Megalithic period Menhir discovered in Karnataka's Dakshina Kannada district
A Menhir of the Megalithic period has been found at Nintikallu in Murulya village of Sullia taluk in Dakshina Kannada district.
Published: 26th August 2022 02:29 AM | Last Updated: 26th August 2022 02:29 AM | A+A A-
MANGALURU: A Menhir of the Megalithic period has been found at Nintikallu in Murulya village of Sullia taluk in Dakshina Kannada district. According to Prof Murugeshi T, associate professor, Dept of Ancient History and Archeology, MSRS College, Shirva, Udupi, it is for the first time in the history of Dakshina Kannada, a Menhir was found in the district. He said Megalithic culture is predominantly represented by different types of burials in Coastal Karnataka.
On the left side of Dayananda Gowda’s house, the Menhir is located in the open courtyard, lower half of the menhir is buried in the recently built round concrete platform which is now called Vanadurga Katte. Presently, a female deity is worshipped there. Menhir is an upright standing stone from the Megalithic period.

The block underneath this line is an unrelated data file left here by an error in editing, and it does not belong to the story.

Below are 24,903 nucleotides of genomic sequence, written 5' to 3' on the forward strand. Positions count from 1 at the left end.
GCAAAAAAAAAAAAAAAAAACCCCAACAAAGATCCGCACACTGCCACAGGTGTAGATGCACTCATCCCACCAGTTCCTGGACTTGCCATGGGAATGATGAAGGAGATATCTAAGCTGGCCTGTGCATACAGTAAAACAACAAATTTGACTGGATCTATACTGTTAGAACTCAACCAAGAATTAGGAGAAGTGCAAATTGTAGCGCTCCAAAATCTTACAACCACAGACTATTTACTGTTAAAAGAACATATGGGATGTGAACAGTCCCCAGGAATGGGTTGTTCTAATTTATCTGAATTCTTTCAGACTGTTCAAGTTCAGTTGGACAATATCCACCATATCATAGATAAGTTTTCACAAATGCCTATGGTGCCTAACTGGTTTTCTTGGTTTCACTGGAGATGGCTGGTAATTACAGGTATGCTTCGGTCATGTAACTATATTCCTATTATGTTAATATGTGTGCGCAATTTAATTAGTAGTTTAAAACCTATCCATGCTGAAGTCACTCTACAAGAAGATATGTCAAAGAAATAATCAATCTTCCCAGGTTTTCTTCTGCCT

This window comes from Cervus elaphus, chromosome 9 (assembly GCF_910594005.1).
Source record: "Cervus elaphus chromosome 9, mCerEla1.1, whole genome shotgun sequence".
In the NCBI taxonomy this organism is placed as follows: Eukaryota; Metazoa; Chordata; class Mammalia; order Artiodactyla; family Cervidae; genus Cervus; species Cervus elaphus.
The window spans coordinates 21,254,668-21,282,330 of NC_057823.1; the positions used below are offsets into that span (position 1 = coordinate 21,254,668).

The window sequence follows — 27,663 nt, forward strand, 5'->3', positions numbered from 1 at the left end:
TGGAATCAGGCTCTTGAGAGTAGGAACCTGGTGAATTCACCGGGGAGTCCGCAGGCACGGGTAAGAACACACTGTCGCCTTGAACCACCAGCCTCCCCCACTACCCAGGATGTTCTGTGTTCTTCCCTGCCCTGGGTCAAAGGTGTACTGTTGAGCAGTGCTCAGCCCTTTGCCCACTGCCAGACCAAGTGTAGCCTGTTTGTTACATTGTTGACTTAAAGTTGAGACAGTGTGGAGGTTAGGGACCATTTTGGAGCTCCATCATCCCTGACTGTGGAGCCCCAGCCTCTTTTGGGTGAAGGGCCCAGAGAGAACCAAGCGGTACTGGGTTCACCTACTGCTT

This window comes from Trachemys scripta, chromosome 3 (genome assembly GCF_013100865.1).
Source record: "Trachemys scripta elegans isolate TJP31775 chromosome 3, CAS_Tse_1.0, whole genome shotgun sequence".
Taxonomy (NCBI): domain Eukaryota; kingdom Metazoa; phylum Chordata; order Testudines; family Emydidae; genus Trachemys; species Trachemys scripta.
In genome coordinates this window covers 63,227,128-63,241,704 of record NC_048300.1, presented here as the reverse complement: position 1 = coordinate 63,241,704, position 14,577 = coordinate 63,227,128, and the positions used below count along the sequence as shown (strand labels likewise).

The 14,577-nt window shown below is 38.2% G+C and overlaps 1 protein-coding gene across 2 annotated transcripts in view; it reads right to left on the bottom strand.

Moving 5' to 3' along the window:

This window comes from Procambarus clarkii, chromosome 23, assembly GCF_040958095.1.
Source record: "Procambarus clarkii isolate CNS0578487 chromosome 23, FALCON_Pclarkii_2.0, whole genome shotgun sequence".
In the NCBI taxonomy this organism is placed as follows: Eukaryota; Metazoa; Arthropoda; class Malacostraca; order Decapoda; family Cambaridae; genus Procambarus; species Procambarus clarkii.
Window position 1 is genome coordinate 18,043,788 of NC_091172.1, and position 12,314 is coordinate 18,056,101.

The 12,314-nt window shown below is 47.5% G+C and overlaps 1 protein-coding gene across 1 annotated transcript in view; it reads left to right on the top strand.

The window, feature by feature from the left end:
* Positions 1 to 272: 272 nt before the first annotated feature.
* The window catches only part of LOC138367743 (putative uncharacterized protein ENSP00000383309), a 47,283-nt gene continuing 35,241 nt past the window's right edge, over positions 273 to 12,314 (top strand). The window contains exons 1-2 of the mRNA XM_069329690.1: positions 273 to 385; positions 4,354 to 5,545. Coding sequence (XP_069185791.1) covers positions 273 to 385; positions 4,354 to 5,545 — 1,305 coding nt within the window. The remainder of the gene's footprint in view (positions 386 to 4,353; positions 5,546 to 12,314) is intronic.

They are erected above a burial site or near a burial site as a memorial. Menhirs were known by various names like, Nilskal, Nintikal, Anekallu, Rakkasakal, Garbinikal and so on in South India. At Basruru, Nitturu and Subhasnagara of Udupi district, they are peculiarly known as ‘Garbiniyarakallu’. It is a free-standing stone, slightly leaning in the northwest direction. The Menhir found in the present site is an undressed natural stone of about 10 feet in height.
It closely resembles the Menhir found at Siddalingapura in Kodagu and Nilskal in Shivamogga. Dayananda Gowda, a resident of Nintikallu, said that it was popularly called ‘Nintikallu’ by local people and while digging for the construction around the stone, they found red potteries of thick sections. “It is very clear that the place ‘Nintikallu’ got its name from this Menhir as we have seen in the case of Nilskal. Nilskal in Hosanagara taluk of Shivamogga district also got its name from a number of huge upright standing stones,” said Prof Murugeshi.